Scientists at Northwestern University, Illinois just can’t stop making medical breakthroughs with 3d printing methods. Last month we told you about their promising hyperelastic bone made from a bioengineered composite material. Now their research has come up trumps once more with another exciting medical development: 3D printed biodegradable heart stents.
Traditional heart stents treat weakened or abnormally narrow arteries. But they often pose issues to patients. Despite the highly complex nature of stent implantation, and the obvious skills that heart surgeons possess, there is always a small degree of guesswork involved in deciding whether a stent is the correct size for a given patient. This means that stents that move pose the chance of failure, potentially exposing the patient to more risk. Furthermore, 1-2 percent of people with stents develop a blood clot within the first few months after implantation. So how do the biodegradable stents overcome these issues?
The 3D printed biodegradable stents help to overcome both issues by offering both customization and anti-coagulation. A citrus-based polymer material with natural anti-oxidant properties is used to make the stents. The researchers in question used projection micro-stereo-lithography to print them with a unique process they call microCLIP. This 3D printing technique produces the stents using light and a photocurable liquid resin. The method allows for microscopic customization of the stent to suit each patient’s unique blood vessel shape. This minimizes the potential for geometric and biological complications to arise. Furthermore, the material appears to inhibit clot formation. Researchers predict that the possibility to load the stent with anti-coagulant drugs is real, which offers even more protection and boosts healing times.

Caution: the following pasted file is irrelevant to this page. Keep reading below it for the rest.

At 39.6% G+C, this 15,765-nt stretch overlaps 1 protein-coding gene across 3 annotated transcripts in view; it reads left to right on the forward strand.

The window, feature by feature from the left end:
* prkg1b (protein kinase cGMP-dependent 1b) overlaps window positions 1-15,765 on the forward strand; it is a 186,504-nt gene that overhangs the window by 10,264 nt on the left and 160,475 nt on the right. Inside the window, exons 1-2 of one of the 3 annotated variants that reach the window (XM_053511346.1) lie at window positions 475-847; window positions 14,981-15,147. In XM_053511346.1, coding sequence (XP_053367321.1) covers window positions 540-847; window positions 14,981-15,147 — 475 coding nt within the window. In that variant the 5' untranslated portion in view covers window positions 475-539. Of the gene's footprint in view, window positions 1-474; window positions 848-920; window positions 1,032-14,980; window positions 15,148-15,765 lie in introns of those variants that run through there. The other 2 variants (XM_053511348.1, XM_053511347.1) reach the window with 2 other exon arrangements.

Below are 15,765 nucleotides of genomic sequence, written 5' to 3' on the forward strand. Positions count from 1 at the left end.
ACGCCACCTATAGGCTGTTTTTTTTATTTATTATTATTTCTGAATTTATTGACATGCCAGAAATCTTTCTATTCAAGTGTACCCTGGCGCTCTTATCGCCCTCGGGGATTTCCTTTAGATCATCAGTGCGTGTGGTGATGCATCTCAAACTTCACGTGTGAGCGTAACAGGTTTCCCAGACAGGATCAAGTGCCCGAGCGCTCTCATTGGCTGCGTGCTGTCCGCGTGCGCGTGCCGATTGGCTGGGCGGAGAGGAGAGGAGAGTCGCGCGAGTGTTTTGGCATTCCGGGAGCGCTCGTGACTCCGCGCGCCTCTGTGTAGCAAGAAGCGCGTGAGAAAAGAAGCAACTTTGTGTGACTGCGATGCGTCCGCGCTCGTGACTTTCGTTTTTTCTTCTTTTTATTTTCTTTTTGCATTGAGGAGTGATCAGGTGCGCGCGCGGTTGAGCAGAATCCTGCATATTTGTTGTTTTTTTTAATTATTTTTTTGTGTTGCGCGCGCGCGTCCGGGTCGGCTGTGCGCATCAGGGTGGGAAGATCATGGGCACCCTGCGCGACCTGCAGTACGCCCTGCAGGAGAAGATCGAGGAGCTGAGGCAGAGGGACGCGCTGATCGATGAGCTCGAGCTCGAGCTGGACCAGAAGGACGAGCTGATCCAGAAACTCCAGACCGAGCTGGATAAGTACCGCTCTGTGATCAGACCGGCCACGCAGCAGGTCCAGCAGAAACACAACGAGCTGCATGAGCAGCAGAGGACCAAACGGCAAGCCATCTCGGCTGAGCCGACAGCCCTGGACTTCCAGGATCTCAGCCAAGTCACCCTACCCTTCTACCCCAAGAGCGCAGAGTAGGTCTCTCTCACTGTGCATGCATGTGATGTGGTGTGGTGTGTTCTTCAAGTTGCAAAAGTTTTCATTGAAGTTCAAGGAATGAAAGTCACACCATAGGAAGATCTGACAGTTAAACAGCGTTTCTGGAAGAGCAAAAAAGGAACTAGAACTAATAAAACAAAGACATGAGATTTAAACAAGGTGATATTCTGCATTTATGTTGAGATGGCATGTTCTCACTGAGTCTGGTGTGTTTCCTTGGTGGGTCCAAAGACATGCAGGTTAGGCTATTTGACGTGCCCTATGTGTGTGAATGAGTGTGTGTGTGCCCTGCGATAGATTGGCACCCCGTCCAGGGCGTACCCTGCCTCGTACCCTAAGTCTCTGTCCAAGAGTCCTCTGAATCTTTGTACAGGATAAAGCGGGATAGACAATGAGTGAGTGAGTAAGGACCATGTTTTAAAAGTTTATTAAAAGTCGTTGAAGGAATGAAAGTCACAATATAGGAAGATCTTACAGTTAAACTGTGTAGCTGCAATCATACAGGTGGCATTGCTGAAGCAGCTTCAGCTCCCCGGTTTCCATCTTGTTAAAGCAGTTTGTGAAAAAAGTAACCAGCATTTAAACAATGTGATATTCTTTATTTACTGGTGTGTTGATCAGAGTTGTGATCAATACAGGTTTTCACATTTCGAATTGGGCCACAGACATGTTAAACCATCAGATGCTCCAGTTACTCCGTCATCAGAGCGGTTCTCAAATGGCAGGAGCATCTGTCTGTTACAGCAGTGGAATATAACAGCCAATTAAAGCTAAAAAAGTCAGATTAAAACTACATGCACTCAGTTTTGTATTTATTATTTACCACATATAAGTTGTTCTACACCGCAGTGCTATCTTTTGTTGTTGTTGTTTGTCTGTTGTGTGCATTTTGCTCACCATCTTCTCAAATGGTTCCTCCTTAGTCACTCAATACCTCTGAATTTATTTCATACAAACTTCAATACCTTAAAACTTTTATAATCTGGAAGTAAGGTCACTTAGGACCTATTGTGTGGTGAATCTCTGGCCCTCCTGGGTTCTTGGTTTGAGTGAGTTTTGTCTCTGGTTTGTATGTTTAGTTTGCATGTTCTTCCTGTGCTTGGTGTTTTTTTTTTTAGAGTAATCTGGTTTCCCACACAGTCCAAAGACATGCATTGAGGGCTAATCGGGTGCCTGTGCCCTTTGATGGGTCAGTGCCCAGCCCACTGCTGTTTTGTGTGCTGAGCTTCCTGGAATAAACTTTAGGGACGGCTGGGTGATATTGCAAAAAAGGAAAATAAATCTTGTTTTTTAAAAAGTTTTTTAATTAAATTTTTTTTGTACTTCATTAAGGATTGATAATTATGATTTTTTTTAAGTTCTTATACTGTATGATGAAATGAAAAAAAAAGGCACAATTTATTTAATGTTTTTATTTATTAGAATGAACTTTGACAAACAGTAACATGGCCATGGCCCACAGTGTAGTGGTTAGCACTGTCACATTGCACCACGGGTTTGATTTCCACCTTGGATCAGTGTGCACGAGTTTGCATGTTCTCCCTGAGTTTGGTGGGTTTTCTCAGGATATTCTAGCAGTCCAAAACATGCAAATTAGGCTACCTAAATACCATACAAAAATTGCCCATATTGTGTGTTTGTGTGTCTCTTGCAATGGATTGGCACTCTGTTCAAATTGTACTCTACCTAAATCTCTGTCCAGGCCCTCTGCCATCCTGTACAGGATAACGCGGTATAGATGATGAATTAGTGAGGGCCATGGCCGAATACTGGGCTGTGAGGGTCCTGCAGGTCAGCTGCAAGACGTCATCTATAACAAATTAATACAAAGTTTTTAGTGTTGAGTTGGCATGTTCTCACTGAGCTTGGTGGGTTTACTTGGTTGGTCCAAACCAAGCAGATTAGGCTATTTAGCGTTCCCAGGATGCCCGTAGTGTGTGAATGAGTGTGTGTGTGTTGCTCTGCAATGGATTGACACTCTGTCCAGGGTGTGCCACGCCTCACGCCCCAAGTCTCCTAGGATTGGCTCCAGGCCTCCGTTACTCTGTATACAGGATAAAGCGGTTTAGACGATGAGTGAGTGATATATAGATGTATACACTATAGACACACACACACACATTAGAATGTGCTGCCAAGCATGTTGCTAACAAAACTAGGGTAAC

The unique method known as microCLIP stands for micro continuous liquid interface production. The 3D printed method offers the capability to print up to one hundred units at a time in just four minutes, which is pretty impressive. This is significantly less than the time it takes to manufacture heart stents with traditional methods. A new video, released by Northwestern University within the last few days, shows exactly how it works. This video shows the ground-breaking method in action.